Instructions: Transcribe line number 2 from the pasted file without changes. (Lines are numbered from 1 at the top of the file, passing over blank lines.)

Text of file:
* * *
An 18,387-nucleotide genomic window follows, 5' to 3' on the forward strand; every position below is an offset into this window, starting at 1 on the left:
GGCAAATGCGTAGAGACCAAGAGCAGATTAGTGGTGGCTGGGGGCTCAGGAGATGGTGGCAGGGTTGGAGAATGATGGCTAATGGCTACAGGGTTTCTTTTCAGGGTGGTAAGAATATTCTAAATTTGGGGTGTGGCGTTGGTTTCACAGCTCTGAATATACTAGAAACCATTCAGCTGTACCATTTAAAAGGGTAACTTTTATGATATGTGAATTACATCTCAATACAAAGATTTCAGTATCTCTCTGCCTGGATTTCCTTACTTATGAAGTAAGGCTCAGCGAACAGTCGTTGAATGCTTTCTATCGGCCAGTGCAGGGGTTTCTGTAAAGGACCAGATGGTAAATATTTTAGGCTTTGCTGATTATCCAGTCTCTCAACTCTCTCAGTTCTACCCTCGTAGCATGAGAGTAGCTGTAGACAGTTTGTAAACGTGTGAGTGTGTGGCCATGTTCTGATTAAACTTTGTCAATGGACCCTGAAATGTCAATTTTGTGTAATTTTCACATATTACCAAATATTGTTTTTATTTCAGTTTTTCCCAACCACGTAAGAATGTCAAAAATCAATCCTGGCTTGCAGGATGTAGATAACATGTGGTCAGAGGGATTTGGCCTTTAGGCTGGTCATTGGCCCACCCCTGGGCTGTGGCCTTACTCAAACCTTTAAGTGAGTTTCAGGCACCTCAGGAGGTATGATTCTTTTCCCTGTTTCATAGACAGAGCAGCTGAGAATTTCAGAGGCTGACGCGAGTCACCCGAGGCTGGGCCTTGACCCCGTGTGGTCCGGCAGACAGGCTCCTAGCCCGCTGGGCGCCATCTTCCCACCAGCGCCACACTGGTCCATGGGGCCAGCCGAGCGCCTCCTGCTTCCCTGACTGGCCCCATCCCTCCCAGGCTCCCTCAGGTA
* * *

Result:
GGCAAATGCGTAGAGACCAAGAGCAGATTAGTGGTGGCTGGGGGCTCAGGAGATGGTGGCAGGGTTGGAGAATGATGGCTAATGGCTACAGGGTTTCTTTTCAGGGTGGTAAGAATATTCTAAATTTGGGGTGTGGCGTTGGTTTCACAGCTCTGAATATACTAGAAACCATTCAGCTGTACCATTTAAAAGGGTAACTTTTATGATATGTGAATTACATCTCAATACAAAGATTTCAGTATCTCTCTGCCTGGATTTCCTTACTTATGAAGTAAGGCTCAGCGAACAGTCGTTGAATGCTTTCTATCGGCCAGTGCAGGGGTTTCTGTAAAGGACCAGATGGTAAATATTTTAGGCTTTGCTGATTATCCAGTCTCTCAACTCTCTCAGTTCTACCCTCGTAGCATGAGAGTAGCTGTAGACAGTTTGTAAACGTGTGAGTGTGTGGCCATGTTCTGATTAAACTTTGTCAATGGACCCTGAAATGTCAATTTTGTGTAATTTTCACATATTACCAAATATTGTTTTTATTTCAGTTTTTCCCAACCACGTAAGAATGTCAAAAATCAATCCTGGCTTGCAGGATGTAGATAACATGTGGTCAGAGGGATTTGGCCTTTAGGCTGGTCATTGGCCCACCCCTGGGCTGTGGCCTTACTCAAACCTTTAAGTGAGTTTCAGGCACCTCAGGAGGTATGATTCTTTTCCCTGTTTCATAGACAGAGCAGCTGAGAATTTCAGAGGCTGACGCGAGTCACCCGAGGCTGGGCCTTGACCCCGTGTGGTCCGGCAGACAGGCTCCTAGCCCGCTGGGCGCCATCTTCCCACCAGCGCCACACTGGTCCATGGGGCCAGCCGAGCGCCTCCTGCTTCCCTGACTGGCCCCATCCCTCCCAGGCTCCCTCAGGTA